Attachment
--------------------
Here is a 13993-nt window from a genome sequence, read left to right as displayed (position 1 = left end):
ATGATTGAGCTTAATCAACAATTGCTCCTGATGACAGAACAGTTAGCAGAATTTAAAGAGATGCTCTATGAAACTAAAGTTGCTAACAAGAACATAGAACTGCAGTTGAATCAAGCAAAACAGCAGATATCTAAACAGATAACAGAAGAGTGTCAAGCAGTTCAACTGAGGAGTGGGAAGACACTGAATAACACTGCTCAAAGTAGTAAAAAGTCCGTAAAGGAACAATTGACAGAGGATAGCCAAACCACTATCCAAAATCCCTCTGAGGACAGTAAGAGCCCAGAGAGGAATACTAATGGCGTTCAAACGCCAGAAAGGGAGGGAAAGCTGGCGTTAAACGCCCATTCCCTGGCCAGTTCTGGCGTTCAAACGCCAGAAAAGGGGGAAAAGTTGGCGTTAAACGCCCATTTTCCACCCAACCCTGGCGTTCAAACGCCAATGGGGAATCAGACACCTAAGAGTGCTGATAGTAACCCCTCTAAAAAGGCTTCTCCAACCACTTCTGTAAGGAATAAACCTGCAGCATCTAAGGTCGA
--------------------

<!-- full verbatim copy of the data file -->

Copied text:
Here is a 13993-nt window from a genome sequence, read left to right as displayed (position 1 = left end):
ATGATTGAGCTTAATCAACAATTGCTCCTGATGACAGAACAGTTAGCAGAATTTAAAGAGATGCTCTATGAAACTAAAGTTGCTAACAAGAACATAGAACTGCAGTTGAATCAAGCAAAACAGCAGATATCTAAACAGATAACAGAAGAGTGTCAAGCAGTTCAACTGAGGAGTGGGAAGACACTGAATAACACTGCTCAAAGTAGTAAAAAGTCCGTAAAGGAACAATTGACAGAGGATAGCCAAACCACTATCCAAAATCCCTCTGAGGACAGTAAGAGCCCAGAGAGGAATACTAATGGCGTTCAAACGCCAGAAAGGGAGGGAAAGCTGGCGTTAAACGCCCATTCCCTGGCCAGTTCTGGCGTTCAAACGCCAGAAAAGGGGGAAAAGTTGGCGTTAAACGCCCATTTTCCACCCAACCCTGGCGTTCAAACGCCAATGGGGAATCAGACACCTAAGAGTGCTGATAGTAACCCCTCTAAAAAGGCTTCTCCAACCACTTCTGTAAGGAATAAACCTGCAGCATCTAAGGTCGA